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Carer support from friends and family

WebMD Medical Reference
Medically Reviewed by Dr Rob Hicks

What’s the most important piece of advice for any carer? Don’t go it alone. Most people are more than willing to help, but not everyone knows how. Here’s how to help people to help you.

1. Get everyone involved

It’s all too easy for the bulk of a caring role to fall on one person - perhaps you’re seen to have the most time, or you live nearest or you have simply been the most willing to take on the task. But in an ideal world, everyone who knows the person you care for can contribute and share in their care. Some carers find it helps to call a meeting about the situation. By getting other family members, friends, neighbours and even co-workers together, you’ll send a clear message that you’re open to accepting help and that everyone is welcome to contribute. Even those who don’t live near can do their bit, by researching treatment and resources on the internet, for instance, or organising weekend visits to give you a break.

2. Be specific

What needs doing may seem obvious to you, but it may be less clear to those who aren’t as closely involved. This is where a written list of daily tasks comes in useful. Write down everything the person you care for needs help with, including household chores, transportation, personal finances, and the tasks of daily living. Add how often each task needs doing. Then, work out how many of the items on your list can be assigned to other family members or friends. It may take a little time to sit down and compile, but it means that the next time someone says, ‘Let me know if I can do anything,’ you’ll be ready to give them some choices - could they do your shopping along with their usual supermarket shop? Could they sit with the person you care for while you go for a walk? Could they help with form-filling?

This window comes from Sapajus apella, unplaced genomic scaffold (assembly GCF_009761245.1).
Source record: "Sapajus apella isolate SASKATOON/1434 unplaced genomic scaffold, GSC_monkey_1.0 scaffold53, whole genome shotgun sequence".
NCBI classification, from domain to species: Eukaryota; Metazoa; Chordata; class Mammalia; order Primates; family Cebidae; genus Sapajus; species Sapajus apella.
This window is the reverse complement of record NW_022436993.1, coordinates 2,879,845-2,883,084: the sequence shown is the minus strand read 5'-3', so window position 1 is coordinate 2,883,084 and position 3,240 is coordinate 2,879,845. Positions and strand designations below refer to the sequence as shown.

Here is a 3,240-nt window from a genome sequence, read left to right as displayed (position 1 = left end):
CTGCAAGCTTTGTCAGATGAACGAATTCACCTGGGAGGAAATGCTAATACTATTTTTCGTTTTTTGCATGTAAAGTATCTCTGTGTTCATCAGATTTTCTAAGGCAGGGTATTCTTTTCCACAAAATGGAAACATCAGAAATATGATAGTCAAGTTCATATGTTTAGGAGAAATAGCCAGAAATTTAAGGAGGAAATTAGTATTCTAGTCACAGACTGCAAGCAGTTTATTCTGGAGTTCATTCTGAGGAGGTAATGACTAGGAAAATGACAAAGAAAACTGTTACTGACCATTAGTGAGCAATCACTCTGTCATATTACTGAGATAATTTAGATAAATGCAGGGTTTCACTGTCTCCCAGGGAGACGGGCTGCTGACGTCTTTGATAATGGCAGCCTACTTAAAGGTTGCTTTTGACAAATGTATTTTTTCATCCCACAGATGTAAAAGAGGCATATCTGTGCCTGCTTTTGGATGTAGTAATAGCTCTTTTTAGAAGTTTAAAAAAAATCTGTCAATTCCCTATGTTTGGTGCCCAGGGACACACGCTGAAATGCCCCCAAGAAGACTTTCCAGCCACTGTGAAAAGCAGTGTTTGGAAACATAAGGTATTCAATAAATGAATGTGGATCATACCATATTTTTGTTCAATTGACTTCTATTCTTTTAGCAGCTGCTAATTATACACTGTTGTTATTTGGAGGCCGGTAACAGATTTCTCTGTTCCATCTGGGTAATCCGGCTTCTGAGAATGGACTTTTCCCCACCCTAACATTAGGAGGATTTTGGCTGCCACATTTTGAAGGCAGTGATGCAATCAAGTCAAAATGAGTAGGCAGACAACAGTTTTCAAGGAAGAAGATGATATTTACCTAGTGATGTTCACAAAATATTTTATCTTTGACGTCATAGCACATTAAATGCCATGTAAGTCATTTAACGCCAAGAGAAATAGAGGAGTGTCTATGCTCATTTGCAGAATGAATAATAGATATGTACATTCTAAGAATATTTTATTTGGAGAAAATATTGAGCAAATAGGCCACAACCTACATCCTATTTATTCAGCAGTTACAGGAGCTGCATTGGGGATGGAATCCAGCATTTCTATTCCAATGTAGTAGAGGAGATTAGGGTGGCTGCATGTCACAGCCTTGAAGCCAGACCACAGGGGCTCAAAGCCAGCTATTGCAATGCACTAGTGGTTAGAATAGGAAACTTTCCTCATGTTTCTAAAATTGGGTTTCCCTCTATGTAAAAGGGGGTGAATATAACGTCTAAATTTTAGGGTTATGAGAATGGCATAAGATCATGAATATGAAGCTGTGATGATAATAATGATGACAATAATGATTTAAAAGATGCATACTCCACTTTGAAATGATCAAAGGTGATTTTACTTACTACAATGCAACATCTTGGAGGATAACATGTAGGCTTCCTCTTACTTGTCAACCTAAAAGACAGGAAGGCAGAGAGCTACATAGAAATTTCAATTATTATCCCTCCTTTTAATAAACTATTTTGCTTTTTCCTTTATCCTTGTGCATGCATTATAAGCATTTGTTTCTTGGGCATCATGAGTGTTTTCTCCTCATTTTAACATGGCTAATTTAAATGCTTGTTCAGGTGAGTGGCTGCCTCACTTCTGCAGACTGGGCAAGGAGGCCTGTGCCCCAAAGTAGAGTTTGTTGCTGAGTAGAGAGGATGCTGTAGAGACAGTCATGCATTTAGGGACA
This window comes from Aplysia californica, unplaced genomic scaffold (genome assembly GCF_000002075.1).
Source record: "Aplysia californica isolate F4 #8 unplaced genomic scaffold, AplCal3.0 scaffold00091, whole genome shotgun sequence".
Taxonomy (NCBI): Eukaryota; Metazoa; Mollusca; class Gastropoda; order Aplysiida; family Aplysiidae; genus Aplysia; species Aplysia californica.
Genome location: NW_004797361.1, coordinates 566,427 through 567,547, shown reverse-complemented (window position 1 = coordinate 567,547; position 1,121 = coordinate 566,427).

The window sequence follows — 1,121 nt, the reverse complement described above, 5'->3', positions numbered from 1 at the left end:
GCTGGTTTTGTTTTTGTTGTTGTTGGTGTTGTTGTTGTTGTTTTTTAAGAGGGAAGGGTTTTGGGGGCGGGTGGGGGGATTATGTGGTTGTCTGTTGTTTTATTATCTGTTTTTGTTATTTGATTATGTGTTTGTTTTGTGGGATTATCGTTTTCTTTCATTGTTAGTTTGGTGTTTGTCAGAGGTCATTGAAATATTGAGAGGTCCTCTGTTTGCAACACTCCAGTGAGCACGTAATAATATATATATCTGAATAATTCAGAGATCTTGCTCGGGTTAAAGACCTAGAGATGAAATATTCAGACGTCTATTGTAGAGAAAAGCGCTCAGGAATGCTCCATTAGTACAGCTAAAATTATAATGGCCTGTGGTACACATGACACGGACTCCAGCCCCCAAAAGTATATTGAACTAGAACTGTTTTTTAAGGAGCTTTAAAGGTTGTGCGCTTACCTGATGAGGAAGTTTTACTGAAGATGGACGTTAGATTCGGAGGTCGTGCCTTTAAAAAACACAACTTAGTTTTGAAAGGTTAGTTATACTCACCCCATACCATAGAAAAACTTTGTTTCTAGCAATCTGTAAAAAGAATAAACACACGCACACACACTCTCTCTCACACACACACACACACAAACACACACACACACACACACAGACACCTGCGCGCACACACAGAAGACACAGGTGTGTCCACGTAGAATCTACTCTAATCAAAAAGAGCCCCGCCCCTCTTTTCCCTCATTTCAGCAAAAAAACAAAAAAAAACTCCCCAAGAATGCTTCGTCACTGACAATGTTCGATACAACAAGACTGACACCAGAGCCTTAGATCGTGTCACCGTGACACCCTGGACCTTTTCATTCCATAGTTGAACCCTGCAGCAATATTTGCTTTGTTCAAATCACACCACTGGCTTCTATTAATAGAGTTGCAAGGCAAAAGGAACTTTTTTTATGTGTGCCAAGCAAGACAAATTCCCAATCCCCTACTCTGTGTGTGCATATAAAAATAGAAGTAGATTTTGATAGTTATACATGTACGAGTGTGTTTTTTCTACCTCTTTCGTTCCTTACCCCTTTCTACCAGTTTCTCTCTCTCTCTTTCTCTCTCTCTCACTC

3. Getting more help

Some family members can seem more reluctant to help out than others. But changing your approach to the situation could give you the breakthrough you need to shift the family dynamic.

  • Forget the past. It may be hard not to accuse someone of behaving badly or letting you down, but what’s important now is the future, and getting the help you need. To do that, you need a new approach.
  • Talk in neutral terms. Use phrases like ‘the situation with Mum isn’t working’ rather than ‘you’re not doing enough to help Mum.’
  • Don’t simply ask for ‘more support’- give specific examples of ways in which the family member in question can personally make a difference. Could they take over weekend care twice a year so you can have a break?
  • Keep in touch. Give friends and family regular updates about medical treatments, changes in care and how the person you care for is feeling, over the telephone or by email, to make sure they feel involved.
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